Microb Biotechnol 2019 Apr 17. Epub 2019 Apr 17.
Institute of Microbiology and Biotechnology, Ulm University, Ulm, Germany.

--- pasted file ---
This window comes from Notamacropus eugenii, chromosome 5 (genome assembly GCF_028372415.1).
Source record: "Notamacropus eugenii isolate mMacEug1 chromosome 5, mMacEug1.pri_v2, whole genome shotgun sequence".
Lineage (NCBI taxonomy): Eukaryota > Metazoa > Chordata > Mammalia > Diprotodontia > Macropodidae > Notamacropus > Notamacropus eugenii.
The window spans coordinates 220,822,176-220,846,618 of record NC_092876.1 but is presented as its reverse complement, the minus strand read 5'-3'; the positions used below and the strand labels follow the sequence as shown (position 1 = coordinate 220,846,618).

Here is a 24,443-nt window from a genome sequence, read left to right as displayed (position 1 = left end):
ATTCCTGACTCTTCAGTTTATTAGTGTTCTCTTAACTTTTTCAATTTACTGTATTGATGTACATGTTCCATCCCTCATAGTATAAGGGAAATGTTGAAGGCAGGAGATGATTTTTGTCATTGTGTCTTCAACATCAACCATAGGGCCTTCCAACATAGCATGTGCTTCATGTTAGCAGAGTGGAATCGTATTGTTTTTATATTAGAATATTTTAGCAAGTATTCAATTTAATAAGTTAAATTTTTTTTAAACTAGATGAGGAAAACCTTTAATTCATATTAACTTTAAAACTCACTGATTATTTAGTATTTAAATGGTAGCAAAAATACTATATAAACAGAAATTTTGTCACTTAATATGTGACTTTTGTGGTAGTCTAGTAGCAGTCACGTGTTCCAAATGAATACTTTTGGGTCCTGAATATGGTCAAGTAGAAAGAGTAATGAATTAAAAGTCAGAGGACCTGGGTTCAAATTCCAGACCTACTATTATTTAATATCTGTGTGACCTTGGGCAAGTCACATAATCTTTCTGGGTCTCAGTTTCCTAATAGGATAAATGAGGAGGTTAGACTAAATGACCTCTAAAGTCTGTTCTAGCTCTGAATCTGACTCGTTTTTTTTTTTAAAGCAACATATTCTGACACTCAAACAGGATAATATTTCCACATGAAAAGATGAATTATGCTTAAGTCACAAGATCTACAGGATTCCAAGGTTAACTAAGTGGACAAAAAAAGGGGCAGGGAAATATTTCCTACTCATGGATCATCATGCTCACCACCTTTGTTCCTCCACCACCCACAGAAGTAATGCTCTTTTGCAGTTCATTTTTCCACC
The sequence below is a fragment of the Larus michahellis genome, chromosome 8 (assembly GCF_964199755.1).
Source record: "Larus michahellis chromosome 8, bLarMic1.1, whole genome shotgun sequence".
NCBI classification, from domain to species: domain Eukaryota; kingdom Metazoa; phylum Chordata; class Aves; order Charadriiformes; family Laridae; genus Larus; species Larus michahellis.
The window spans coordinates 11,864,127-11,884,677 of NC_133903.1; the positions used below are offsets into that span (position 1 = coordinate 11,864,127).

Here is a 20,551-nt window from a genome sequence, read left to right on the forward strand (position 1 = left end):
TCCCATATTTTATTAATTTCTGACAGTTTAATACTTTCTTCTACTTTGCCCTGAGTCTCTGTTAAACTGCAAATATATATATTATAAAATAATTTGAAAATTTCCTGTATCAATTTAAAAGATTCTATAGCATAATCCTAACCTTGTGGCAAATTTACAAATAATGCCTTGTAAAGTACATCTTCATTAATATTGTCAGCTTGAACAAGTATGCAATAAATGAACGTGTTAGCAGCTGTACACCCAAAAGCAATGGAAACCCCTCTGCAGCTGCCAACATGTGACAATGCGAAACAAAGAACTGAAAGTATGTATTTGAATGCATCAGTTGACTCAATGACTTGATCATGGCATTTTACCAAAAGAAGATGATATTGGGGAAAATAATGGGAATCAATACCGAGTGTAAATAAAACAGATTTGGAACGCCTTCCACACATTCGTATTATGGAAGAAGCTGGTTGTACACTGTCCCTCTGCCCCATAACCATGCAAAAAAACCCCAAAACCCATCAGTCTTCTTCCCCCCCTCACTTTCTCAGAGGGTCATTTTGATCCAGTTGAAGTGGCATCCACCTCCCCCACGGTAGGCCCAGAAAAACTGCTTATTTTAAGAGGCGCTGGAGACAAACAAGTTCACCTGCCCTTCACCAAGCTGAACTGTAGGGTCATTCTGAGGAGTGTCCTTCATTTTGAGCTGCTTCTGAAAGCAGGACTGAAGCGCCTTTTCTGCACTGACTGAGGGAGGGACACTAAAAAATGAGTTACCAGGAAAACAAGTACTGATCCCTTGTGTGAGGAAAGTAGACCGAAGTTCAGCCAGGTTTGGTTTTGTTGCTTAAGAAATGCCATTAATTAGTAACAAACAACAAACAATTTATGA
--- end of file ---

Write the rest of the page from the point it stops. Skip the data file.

Biogas production is a biotechnological process realized by complex bacterial, archaeal and likely fungal communities. Their composition was assessed in nine full-scale biogas plants with distinctly differing feedstock input and process parameters. This study investigated the actually active microbial community members by using a comprehensive sequencing approach based on ribosomal 16S and 28S rRNA fragments. The prevailing taxonomical units of each respective community were subsequently linked to process parameters. Ribosomal rRNA of bacteria, archaea and fungi, respectively, showed different compositions with respect to process parameters and supplied feedstocks: (i) bacterial communities were affected by the key factors temperature and ammonium concentration; (ii) composition of archaea was mainly related to process temperature; and (iii) relative abundance of fungi was linked to feedstocks supplied to the digesters. Anaerobic digesters with a high methane yield showed remarkably similar bacterial communities regarding identified taxonomic families. Although archaeal communities differed strongly on genus level from each other, the respective digesters still showed high methane yields. Functional redundancy of the archaeal communities may explain this effect. 28S rRNA sequences of fungi in all nine full-scale anaerobic digesters were primarily classified as facultative anaerobic Ascomycota and Basidiomycota. Since the presence of ribosomal 28S rRNA indicates that fungi may be active in the biogas digesters, further research should be carried out to examine to which extent they are important players in anaerobic digestion processes.